Manga Monday: Kamen
Story and Art by Mihara Gunya
Article by Mara Wood
Welcome back to another Manga Monday! After last weekend’s Extra Life challenge, I’m happy to be back to a more normal schedule that includes reading some awesome manga. This week, I’m happy to introduce all of you to Kamen from GEN Manga.
Mihara Gunya’s fantasy indie manga series follows a strange man who wakes up in the middle of a field with an ominous mask attached to his face in ancient Japan. He cannot take it off, and he cannot communicate of his own free will. The mask whispers to him, revealing various observations and survival tips. The man has little agency; he is practically at the mercy of the mask.
Though we do not know what the man is thinking, readers get a sense of the man’s character. The mask acts out of survival; the man acts out of compassion. Given a choice between risking his life and saving another, he chooses to protect those who need him most. There are hints sprinkled throughout that the man is inexperienced with the world. He has a strong, intimidating body, yet he possesses a much more naïve and youthful view on things. Trying to tease the man apart from the mask is half the fun of Kamen.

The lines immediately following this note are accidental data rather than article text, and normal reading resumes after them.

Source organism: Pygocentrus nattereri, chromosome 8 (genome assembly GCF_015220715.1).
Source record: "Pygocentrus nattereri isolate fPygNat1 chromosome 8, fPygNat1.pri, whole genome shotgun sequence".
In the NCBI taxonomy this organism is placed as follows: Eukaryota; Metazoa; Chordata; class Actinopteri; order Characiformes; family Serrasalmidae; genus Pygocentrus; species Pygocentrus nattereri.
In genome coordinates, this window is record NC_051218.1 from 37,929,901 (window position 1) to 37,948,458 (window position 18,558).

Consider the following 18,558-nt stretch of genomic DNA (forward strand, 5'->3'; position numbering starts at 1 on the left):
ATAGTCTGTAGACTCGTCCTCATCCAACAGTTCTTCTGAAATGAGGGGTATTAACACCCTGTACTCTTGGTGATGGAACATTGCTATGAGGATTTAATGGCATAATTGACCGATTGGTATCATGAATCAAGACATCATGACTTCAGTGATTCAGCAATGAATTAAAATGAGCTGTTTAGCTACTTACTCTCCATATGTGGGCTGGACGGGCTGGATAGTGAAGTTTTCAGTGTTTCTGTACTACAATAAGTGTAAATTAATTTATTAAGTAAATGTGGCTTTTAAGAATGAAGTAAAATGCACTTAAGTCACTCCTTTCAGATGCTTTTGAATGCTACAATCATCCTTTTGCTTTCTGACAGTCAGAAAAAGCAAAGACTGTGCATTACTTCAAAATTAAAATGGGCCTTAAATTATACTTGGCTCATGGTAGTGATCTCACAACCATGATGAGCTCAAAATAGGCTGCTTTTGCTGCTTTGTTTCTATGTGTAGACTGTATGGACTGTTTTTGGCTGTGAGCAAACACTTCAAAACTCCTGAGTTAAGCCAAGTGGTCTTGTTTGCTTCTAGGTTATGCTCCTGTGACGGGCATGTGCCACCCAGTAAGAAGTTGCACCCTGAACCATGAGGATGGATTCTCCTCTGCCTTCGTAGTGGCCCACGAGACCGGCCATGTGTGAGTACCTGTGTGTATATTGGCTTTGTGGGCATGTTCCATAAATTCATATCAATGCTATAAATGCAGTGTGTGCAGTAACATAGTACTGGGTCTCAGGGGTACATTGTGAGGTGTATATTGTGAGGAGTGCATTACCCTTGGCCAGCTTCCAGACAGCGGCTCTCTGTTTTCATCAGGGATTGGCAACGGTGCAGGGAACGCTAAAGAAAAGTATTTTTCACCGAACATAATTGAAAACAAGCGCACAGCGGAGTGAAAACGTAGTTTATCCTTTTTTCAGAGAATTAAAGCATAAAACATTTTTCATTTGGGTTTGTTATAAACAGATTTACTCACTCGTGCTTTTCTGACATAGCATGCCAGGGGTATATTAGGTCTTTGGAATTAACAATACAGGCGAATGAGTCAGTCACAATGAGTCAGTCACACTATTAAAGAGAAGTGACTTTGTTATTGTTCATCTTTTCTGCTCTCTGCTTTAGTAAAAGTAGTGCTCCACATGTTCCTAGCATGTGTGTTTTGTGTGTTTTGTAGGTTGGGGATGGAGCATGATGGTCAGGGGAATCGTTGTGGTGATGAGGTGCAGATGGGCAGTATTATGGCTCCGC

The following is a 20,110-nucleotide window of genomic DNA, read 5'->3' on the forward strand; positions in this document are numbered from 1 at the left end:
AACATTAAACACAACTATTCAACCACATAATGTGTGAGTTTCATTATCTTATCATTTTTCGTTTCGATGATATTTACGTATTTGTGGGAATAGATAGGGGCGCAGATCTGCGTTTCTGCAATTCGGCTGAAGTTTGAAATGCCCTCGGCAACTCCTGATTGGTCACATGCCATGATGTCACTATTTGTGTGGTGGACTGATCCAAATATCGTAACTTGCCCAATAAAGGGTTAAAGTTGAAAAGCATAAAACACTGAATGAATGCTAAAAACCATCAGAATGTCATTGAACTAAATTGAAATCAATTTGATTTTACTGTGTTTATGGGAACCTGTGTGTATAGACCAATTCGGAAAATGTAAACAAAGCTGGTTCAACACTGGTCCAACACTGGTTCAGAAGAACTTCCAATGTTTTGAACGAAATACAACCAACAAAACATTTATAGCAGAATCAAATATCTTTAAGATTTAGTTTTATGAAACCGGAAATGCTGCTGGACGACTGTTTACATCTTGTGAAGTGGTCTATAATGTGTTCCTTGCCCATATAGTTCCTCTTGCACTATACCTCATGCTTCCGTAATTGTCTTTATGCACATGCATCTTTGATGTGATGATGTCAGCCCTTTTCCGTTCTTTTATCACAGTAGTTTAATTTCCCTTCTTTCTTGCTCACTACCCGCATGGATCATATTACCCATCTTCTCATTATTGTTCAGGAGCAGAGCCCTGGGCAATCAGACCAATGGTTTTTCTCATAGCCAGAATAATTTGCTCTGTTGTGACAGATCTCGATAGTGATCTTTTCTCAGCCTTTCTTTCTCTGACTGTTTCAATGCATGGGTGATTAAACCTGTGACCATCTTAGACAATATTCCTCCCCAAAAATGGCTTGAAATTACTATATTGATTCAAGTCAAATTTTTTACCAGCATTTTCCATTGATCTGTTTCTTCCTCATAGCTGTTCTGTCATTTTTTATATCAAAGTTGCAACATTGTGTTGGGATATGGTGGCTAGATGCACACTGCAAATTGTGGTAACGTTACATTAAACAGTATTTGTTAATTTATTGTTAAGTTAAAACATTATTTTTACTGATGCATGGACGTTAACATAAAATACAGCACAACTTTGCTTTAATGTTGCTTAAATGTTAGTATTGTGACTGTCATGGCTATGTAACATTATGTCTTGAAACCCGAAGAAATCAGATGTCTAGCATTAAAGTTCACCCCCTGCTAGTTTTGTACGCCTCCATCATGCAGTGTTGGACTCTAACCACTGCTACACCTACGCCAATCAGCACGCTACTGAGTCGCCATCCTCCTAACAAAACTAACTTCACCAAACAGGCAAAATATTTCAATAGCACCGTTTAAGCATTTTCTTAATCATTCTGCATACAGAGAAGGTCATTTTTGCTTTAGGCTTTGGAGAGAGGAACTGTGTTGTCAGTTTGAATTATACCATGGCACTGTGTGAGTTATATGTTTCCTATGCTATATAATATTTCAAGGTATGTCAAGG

Kamen couldn’t survive with just the title character. Because of his lack of verbal interaction with his world, Gunya has to build the world around him with a great supporting cast. Simba is a female general who fights for what she believes is right, even if it means political suicide. She quickly becomes a key character to follow within the story. The recently published second volume concentrates more on Simba and the battle she wages against the Zoraiden army and their barbaric ways. During his journey, the masked man saves the life of a girl. The girl, who is also silent, has an unknown source of power within her.
Kamen features bloody battles mixed with mysterious fantasy elements. Samurai fighting and all-out war are heavily used throughout the first two volumes. Gunya keeps everything easy to follow by using sharp, clean lines and panel layouts for the story. Characters are easy to distinguish from each other, and the action is dynamic and fluid.